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Customer service must keep a place for paper

Research shows a third of businesses are filing away and ignoring customer queries that arrive on paper. Charlotte Marshall, Managing Director of Iron Mountain in the UK, wants to examine this problem and why the integration of paper and automated customer service management is such an issue for businesses today. By Charlotte Marshall.


The time has finally come to unleash mobile ecommerce

Every year is expected to be ‘the year of mobile e-commerce’ and yet it never is! However, with Branding Brand predicting that more than 53% of visits to the top 500 e-tailers in 2014 will be from smartphones, we think it will be an important year for m-commerce. This comes after research carried out by the IMRG and Capgemini shows that in 2013 the UK spent £91bn in online sales, with sales via mobile devices increasing 138% from 2012. By Lee Cash.


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Ups and Downs in Music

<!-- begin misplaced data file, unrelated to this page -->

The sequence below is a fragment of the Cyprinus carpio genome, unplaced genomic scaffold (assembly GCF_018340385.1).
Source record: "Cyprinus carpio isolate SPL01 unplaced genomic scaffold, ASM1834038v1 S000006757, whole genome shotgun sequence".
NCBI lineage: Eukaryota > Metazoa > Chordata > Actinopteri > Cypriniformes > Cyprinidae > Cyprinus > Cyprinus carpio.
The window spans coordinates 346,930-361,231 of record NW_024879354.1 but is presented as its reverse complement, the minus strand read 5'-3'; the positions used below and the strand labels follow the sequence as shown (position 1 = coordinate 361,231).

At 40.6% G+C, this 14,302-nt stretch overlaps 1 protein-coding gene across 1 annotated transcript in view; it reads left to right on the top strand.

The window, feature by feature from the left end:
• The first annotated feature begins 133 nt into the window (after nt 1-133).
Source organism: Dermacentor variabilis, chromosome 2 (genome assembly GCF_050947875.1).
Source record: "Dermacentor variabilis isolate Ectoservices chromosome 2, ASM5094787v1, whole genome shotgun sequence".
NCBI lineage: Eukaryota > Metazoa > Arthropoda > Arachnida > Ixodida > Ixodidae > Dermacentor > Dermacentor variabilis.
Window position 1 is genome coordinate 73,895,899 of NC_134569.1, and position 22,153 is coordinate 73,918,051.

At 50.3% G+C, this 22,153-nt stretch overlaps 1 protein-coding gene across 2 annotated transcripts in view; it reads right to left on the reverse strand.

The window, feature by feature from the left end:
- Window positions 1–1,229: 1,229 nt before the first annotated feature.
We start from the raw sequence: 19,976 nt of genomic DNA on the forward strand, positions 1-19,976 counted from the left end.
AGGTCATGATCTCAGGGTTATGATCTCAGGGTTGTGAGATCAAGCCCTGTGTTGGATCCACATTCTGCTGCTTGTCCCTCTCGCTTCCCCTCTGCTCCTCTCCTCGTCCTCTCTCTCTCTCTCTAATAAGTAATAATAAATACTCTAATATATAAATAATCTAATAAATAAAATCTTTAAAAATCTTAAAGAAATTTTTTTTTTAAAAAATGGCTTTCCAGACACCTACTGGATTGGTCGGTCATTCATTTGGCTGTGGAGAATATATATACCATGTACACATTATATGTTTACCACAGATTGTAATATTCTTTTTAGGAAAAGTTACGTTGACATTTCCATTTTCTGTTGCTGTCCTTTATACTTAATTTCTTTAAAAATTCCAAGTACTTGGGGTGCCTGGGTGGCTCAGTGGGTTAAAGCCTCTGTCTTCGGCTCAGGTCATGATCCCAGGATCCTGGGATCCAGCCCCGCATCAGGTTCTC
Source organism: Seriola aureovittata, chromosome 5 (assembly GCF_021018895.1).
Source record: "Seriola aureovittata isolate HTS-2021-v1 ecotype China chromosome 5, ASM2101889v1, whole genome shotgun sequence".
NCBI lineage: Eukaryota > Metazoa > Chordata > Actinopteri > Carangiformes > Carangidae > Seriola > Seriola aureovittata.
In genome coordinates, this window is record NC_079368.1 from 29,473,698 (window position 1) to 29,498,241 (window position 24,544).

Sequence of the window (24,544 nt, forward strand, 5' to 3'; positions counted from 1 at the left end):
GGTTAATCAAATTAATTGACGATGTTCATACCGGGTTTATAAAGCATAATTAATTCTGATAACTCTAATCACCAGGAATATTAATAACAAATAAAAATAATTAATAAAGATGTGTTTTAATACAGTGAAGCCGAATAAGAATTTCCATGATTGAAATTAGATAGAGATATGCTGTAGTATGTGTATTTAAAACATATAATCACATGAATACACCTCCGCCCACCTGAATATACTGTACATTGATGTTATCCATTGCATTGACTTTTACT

By: NMK Created on: September 13th, 2007
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Research compiled by eMarketer from recent surveys shows that the total market for music is much larger than it has been historically, but that nonetheless total expenditure on music is considerably lower.

The US data shows that while only 20% of the population were music purchasers in 1980, that figure had grown to 32% in 2006. While online piracy may well be more widespread, the overall effect of having music available online seems, in some ways, to be positive: the number of people who actually buy music is larger.


The negative side to this story is that the amount of money spent by music consumers is much lower than in the past. The average music buyer spent $198 a year in 1980; today they spend just $120. The overall effect is lower revenues for the music industry.


The big change in the industry over this period has, of course, been the rise digital downloads. The nature of the format arguably helps to explain the figures. Digital download services like Apple’s iTunes Music Store allow the purchase of single tracks at an exact fraction of the cost of a whole album. While historically consumers have been forced to buy 8-12 tracks at a time, in the form of an album, digital stores encourage sampling. It’s possible to get just the single you heard on the radio, without having to put up with 5-6 ‘fillers’.


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